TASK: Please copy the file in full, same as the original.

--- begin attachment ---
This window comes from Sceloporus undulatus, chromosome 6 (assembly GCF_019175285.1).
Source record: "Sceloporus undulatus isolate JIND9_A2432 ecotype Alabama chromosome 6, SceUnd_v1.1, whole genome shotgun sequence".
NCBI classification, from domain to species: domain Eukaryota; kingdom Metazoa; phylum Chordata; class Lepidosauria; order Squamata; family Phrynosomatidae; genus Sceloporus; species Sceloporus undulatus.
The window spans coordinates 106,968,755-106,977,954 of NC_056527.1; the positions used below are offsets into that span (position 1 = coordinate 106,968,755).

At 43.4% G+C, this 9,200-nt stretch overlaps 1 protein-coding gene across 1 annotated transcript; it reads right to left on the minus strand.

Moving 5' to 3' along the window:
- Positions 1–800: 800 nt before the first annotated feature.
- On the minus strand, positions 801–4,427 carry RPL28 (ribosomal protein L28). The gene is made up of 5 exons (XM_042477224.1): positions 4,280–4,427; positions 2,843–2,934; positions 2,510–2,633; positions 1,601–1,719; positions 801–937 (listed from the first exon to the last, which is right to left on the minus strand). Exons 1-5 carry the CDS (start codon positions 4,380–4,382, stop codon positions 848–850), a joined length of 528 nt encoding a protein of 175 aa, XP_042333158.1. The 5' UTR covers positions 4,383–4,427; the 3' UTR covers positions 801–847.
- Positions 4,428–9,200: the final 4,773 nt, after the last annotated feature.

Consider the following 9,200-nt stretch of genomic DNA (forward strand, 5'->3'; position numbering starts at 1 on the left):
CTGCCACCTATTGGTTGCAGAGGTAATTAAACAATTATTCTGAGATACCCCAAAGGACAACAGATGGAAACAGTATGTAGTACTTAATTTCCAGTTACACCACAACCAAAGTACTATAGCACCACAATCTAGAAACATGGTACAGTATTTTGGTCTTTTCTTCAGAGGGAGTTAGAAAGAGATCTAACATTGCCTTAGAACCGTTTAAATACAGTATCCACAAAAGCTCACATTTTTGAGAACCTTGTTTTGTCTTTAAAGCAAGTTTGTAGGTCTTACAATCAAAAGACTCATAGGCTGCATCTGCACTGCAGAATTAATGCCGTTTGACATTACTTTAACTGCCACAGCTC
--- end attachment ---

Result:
This window comes from Sceloporus undulatus, chromosome 6 (assembly GCF_019175285.1).
Source record: "Sceloporus undulatus isolate JIND9_A2432 ecotype Alabama chromosome 6, SceUnd_v1.1, whole genome shotgun sequence".
NCBI classification, from domain to species: domain Eukaryota; kingdom Metazoa; phylum Chordata; class Lepidosauria; order Squamata; family Phrynosomatidae; genus Sceloporus; species Sceloporus undulatus.
The window spans coordinates 106,968,755-106,977,954 of NC_056527.1; the positions used below are offsets into that span (position 1 = coordinate 106,968,755).

At 43.4% G+C, this 9,200-nt stretch overlaps 1 protein-coding gene across 1 annotated transcript; it reads right to left on the minus strand.

Moving 5' to 3' along the window:
- Positions 1–800: 800 nt before the first annotated feature.
- On the minus strand, positions 801–4,427 carry RPL28 (ribosomal protein L28). The gene is made up of 5 exons (XM_042477224.1): positions 4,280–4,427; positions 2,843–2,934; positions 2,510–2,633; positions 1,601–1,719; positions 801–937 (listed from the first exon to the last, which is right to left on the minus strand). Exons 1-5 carry the CDS (start codon positions 4,380–4,382, stop codon positions 848–850), a joined length of 528 nt encoding a protein of 175 aa, XP_042333158.1. The 5' UTR covers positions 4,383–4,427; the 3' UTR covers positions 801–847.
- Positions 4,428–9,200: the final 4,773 nt, after the last annotated feature.

Consider the following 9,200-nt stretch of genomic DNA (forward strand, 5'->3'; position numbering starts at 1 on the left):
CTGCCACCTATTGGTTGCAGAGGTAATTAAACAATTATTCTGAGATACCCCAAAGGACAACAGATGGAAACAGTATGTAGTACTTAATTTCCAGTTACACCACAACCAAAGTACTATAGCACCACAATCTAGAAACATGGTACAGTATTTTGGTCTTTTCTTCAGAGGGAGTTAGAAAGAGATCTAACATTGCCTTAGAACCGTTTAAATACAGTATCCACAAAAGCTCACATTTTTGAGAACCTTGTTTTGTCTTTAAAGCAAGTTTGTAGGTCTTACAATCAAAAGACTCATAGGCTGCATCTGCACTGCAGAATTAATGCCGTTTGACATTACTTTAACTGCCACAGCTC